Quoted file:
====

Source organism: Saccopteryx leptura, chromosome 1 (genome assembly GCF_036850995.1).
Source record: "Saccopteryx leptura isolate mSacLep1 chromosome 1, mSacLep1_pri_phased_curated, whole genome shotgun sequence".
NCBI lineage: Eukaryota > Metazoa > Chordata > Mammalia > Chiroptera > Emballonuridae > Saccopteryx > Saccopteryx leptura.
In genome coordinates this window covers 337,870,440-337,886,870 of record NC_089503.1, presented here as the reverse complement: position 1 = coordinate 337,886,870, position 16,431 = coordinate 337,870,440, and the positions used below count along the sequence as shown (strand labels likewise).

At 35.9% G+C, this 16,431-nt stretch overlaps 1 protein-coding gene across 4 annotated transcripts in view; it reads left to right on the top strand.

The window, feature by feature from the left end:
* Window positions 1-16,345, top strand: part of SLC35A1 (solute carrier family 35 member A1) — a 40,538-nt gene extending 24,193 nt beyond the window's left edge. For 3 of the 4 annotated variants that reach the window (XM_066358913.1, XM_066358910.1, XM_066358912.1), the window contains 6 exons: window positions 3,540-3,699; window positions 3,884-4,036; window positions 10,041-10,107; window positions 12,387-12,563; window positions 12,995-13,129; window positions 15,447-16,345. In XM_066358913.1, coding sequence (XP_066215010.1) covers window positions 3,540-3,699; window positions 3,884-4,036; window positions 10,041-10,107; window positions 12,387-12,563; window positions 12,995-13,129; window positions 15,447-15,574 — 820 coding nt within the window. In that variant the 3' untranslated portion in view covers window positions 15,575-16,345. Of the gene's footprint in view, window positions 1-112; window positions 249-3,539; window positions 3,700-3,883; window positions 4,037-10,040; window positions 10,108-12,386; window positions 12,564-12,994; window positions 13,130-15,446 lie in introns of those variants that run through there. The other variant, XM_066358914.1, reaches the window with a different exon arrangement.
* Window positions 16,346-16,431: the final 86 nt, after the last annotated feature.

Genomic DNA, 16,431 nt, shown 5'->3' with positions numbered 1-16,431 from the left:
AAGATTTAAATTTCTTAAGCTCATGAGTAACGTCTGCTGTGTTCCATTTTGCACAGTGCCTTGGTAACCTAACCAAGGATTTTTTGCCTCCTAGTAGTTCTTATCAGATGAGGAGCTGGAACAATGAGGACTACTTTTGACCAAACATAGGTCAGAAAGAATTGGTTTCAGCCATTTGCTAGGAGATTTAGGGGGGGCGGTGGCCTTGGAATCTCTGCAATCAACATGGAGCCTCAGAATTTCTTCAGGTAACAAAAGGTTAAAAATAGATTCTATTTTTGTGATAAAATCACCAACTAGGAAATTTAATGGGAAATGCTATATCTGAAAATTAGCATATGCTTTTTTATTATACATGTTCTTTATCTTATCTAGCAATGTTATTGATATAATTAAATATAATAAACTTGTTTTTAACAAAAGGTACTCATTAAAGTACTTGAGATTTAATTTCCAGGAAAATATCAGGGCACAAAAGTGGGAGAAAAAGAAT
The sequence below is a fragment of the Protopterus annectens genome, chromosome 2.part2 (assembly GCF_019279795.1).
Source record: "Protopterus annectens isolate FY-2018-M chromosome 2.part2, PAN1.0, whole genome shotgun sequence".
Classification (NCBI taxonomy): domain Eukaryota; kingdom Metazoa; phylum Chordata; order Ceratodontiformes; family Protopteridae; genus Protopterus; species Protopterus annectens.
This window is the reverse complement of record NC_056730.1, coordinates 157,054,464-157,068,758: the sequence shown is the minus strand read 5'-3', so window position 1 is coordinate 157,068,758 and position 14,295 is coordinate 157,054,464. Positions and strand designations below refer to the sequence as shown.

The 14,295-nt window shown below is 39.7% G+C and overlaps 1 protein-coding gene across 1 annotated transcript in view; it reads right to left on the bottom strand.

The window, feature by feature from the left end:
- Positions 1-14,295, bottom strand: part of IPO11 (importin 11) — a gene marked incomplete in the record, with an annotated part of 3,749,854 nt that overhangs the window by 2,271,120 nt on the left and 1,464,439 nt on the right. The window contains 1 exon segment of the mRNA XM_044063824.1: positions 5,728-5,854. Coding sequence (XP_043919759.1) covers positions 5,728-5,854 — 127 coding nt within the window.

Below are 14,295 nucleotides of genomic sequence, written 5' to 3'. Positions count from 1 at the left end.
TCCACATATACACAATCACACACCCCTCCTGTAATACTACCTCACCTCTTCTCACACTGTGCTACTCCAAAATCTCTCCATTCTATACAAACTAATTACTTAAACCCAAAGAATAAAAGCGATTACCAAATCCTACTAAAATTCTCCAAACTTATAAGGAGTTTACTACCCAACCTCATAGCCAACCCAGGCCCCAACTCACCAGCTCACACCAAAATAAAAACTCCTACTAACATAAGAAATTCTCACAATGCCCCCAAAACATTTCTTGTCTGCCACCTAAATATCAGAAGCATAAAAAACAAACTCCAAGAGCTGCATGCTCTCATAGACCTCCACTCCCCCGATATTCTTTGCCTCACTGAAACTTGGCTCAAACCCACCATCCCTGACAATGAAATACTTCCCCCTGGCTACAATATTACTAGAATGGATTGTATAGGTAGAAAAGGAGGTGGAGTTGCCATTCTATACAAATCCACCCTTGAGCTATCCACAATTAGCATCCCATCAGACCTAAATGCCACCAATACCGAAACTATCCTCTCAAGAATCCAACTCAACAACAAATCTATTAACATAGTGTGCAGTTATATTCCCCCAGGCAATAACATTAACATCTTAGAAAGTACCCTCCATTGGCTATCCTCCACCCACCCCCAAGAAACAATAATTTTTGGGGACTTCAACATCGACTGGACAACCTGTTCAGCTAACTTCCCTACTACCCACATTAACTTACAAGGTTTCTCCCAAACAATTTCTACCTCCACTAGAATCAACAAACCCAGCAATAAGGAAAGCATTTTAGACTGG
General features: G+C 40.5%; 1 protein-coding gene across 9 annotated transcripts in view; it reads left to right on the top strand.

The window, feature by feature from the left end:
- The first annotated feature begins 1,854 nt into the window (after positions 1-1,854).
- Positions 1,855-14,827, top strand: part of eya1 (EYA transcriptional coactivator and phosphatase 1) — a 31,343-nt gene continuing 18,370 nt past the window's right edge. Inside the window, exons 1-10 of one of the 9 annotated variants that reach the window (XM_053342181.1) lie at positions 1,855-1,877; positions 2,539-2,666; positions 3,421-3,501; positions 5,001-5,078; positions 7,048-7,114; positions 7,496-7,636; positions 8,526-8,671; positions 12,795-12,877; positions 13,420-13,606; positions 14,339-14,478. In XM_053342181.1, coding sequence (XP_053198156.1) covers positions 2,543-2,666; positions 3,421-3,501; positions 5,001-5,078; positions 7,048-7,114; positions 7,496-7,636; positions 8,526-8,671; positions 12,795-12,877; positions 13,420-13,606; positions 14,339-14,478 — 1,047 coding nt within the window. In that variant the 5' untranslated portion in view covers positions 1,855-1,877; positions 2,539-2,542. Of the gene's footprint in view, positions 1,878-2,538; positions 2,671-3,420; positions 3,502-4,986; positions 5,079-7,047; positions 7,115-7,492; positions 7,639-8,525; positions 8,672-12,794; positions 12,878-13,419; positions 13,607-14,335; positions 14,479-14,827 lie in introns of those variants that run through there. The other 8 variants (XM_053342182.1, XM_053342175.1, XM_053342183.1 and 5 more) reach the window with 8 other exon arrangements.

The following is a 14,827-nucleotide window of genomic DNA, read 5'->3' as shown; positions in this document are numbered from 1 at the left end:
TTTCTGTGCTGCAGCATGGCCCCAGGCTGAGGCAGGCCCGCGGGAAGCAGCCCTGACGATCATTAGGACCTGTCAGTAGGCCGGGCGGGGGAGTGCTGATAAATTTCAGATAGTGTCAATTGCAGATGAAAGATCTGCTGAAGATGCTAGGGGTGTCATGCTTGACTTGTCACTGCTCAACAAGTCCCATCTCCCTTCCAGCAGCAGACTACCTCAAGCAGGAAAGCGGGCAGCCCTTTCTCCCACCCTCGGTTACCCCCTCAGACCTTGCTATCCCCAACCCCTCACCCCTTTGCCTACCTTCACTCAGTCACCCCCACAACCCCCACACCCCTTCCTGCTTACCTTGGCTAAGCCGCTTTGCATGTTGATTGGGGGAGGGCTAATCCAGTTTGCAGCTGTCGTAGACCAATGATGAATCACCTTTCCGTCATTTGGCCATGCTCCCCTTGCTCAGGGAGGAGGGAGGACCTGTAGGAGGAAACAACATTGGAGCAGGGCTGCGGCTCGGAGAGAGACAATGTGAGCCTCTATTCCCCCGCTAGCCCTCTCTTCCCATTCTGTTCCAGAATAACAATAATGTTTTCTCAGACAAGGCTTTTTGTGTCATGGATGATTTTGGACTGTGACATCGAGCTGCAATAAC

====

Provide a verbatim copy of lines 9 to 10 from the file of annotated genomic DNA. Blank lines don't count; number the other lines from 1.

Genomic DNA, 16,431 nt, shown 5'->3' with positions numbered 1-16,431 from the left:
AAGATTTAAATTTCTTAAGCTCATGAGTAACGTCTGCTGTGTTCCATTTTGCACAGTGCCTTGGTAACCTAACCAAGGATTTTTTGCCTCCTAGTAGTTCTTATCAGATGAGGAGCTGGAACAATGAGGACTACTTTTGACCAAACATAGGTCAGAAAGAATTGGTTTCAGCCATTTGCTAGGAGATTTAGGGGGGGCGGTGGCCTTGGAATCTCTGCAATCAACATGGAGCCTCAGAATTTCTTCAGGTAACAAAAGGTTAAAAATAGATTCTATTTTTGTGATAAAATCACCAACTAGGAAATTTAATGGGAAATGCTATATCTGAAAATTAGCATATGCTTTTTTATTATACATGTTCTTTATCTTATCTAGCAATGTTATTGATATAATTAAATATAATAAACTTGTTTTTAACAAAAGGTACTCATTAAAGTACTTGAGATTTAATTTCCAGGAAAATATCAGGGCACAAAAGTGGGAGAAAAAGAAT